And nearby a young Ochna puberula not the first we had seen, but notable for being in full bud – a day or two later and we would have, maybe, seen a rare sight of it in full bloom. Tetradenia riparia and Margaritaria discoidea somehow survived in equally difficult environments – why are the latter so difficult to propagate – is it another example of unsynchronised flowering between male and female trees leading to sterile seed?
And everywhere the graceful strength of Brachystegia glaucescens gave light shade so that the day was much cooler than expected. These really are trees that call out the artist in us, their flaking bark giving the trunks added interest, their branches twisting to hold foliage up to the sky, foliage that in spring flush is more than equal to the Msasa. And their pods navy-black when ready to split and explode, a useful famine food for the monkeys. Their dappled shade on the roof of the kopjie provided the right environment for the little orchids that we saw clinging tightly to a sheer rock face, although nearby there were score marks looking as Robbie remarked, for all the world like harrowed lines “as if a tractor had been getting the lands ready for tobacco” – guess what Robbie’s dad does!
Also in a crevice so small one could not imagine it holding any soil or much compost a small Plectranthus (?) was blooming, its royal purple spikes a delightful contrast to the grey granite, and the brilliant green and rust lichens we had seen a few paces back.
We had somehow lost all contact with the main party and began to think we might be lost, so started down with less time to look at trees, but memorable again for me were two more ‘firsts’. A Garcinia buchananii in fruit – Nino has often told me that these are good to eat IF properly ripe, confirmed by Dave and Andy. These fruit were still green and young – when would they be ready I wonder? And for the first time the leaves cracked and yellow sap appeared – perhaps in the past our specimens have been too dry? A little further down the other totally new –to me– tree was Catha edulis, its leaves glossy light green, and very finely toothed. Andy told of someone chewing the leaves to test their narcotic reputation and ending up with a fierce headache. I found I could recognise it from the photograph in van Wyk’s Field guide to The Trees of the Kruger National Park and brought home a specimen to study. Nearby on a small rocky plateau grew a fine Securidaca longipedunculata, still partly in flower – but dehydration began to push us on, so that we hardly took time to notice the Ficus thonningii and later Ficus sycomorus, on our way. And then Robbie said “I can see our car Dad” and we were safely back after all.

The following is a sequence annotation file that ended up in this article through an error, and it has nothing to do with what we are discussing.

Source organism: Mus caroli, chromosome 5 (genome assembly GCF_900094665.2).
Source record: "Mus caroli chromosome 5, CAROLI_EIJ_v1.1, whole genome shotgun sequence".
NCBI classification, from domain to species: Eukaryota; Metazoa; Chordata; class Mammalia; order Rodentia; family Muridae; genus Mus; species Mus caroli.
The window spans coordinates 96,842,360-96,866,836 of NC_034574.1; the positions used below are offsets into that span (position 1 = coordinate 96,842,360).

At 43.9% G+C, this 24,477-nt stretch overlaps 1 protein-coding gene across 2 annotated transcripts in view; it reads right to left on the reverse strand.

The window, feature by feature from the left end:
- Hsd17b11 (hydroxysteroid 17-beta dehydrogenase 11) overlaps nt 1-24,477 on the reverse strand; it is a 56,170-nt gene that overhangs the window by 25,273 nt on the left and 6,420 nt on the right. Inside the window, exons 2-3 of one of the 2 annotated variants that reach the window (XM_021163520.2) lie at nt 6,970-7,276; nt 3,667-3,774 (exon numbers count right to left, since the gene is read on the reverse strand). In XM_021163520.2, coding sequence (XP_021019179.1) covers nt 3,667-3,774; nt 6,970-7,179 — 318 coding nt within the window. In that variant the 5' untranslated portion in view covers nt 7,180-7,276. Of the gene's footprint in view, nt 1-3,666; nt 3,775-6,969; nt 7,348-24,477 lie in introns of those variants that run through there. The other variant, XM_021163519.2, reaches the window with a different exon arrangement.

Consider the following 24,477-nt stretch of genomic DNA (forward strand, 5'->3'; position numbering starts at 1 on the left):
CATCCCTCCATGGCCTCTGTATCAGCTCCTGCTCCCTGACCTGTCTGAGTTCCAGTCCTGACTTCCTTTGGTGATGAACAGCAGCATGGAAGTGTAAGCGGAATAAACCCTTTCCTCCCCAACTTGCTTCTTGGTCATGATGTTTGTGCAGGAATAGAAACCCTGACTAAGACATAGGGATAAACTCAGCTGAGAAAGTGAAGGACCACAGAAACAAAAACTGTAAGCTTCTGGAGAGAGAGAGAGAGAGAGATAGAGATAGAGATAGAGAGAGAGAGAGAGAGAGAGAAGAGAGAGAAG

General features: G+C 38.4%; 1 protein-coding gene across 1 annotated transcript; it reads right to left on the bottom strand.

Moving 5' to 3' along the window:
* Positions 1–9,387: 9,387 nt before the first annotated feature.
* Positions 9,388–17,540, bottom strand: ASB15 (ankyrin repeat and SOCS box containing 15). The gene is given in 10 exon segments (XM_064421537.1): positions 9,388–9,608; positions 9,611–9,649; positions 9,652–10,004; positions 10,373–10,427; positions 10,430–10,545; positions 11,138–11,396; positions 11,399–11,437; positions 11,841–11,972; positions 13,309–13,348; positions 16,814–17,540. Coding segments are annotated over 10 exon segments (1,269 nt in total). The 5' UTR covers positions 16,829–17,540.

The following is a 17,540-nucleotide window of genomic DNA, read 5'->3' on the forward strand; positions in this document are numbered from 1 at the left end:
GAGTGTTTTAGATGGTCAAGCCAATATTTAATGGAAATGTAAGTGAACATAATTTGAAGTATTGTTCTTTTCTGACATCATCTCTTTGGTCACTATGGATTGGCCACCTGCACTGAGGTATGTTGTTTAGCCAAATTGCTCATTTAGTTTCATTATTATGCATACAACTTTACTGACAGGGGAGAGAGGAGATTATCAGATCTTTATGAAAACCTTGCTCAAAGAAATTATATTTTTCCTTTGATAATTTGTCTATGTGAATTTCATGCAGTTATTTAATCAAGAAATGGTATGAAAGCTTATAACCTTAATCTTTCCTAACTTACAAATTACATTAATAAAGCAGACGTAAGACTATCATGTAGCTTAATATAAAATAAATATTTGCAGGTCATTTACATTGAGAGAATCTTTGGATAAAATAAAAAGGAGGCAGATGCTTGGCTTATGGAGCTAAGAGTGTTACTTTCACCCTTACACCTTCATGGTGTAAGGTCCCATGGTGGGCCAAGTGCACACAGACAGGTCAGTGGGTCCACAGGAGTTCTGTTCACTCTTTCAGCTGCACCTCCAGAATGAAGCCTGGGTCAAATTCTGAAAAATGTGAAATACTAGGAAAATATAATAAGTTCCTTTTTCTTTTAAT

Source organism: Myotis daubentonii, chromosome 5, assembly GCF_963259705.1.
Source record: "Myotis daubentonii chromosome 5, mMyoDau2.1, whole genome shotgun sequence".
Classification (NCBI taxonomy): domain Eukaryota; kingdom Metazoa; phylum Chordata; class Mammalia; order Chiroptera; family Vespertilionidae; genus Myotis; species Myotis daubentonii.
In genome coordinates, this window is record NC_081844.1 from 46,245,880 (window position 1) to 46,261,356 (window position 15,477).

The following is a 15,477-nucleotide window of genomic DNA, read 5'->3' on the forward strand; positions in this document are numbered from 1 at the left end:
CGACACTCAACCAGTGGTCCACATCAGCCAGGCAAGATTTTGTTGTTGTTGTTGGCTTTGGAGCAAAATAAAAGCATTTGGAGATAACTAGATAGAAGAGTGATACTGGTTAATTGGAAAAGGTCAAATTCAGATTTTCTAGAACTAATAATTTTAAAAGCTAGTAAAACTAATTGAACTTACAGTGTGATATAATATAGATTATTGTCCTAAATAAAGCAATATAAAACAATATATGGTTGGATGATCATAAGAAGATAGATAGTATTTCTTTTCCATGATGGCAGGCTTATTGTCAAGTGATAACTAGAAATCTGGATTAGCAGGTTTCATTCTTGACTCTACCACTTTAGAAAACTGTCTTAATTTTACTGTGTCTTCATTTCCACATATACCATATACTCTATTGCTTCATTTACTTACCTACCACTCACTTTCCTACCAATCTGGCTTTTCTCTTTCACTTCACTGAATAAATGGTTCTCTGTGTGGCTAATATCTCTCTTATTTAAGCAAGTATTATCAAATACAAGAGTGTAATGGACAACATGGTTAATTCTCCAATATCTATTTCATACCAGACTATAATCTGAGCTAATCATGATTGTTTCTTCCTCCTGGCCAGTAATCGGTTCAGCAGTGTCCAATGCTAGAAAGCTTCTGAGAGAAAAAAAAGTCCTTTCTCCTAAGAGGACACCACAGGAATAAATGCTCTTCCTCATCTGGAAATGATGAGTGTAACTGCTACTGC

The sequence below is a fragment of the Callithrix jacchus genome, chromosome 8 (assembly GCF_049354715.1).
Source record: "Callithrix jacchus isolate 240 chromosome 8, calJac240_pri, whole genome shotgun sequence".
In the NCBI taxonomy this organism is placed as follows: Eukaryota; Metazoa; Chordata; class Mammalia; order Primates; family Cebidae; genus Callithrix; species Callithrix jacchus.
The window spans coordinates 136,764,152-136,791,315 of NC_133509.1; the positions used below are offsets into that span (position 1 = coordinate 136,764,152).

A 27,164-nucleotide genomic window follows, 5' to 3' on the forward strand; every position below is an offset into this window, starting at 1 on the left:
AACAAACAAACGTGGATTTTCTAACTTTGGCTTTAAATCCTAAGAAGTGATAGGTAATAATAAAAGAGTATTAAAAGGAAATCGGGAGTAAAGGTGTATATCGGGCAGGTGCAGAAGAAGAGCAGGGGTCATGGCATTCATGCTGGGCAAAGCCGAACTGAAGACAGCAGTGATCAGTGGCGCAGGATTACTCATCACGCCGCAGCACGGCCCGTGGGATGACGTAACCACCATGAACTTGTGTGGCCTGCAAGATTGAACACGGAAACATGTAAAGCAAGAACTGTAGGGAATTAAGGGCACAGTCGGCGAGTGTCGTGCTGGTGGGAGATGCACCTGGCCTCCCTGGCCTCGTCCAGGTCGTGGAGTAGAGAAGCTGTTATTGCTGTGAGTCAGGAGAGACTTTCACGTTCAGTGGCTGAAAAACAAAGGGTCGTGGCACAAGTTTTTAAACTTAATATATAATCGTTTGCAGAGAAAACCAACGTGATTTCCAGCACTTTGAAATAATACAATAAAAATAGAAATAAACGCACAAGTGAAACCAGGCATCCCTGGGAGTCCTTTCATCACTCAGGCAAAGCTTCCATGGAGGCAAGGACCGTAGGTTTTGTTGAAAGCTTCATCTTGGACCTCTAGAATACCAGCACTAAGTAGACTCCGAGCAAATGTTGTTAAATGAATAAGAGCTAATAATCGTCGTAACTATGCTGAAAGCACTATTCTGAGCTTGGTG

There was just so much to see and after lunch a new spot to explore that to list all would take forever. But yes, Maureen was right, and we did see Vangueria randii in full bloom, growing on an apology for a termite mound. Vangueriopsis lanciflora also laden with long pointed buds and some with petals curling backwards already, whilst nearby Vangueria infausta were still young, but their leaves definitely hairier almost like felt. Elephantorrhiza goetzei were seen everywhere, their fresh young seedpods purplish green and evenly knobbed over the seed. Cassine aethiopica puzzled us briefly and in a narrow crevice between boulders an old twisted trunk proved to be Stem-fruit partly covered by Rhoicissus revoilii, its trifoliate leaves grey-green and rusty-haired underneath providing interesting contrast. And then with clouds building up we all decided that it would be best to leave the paradise, before the roads became even more demanding – Antbear and termite holes had to be negotiated – we called it a day to remember and left for home.
Perhaps one of the best parts of the day for me was to see young Robbie’s parents carrying on the tradition of encouraging the children to ENJOY the bush in all its many facets. One calls to mind the young Haxens and the scorpions, the Hyde boys keeping up with collecting stones and beetles, and so on. How many of us owe our joy to the beginnings our parents made? My father did not know any scientific names, in fact mostly used the Zulu names (he ran with his father’s Zulu herd boys in long ago days). But he brought us home wild flowers, showed us the wild Ginger, the ground orchids in the Copper belt woods. Showed us the Wild Violet, Pink Jacaranda, Protea (I now think it must have been Protea angolensis), and told us how had used the “trunks” of the wild bananas to teach his sisters to swim – (Ensete?).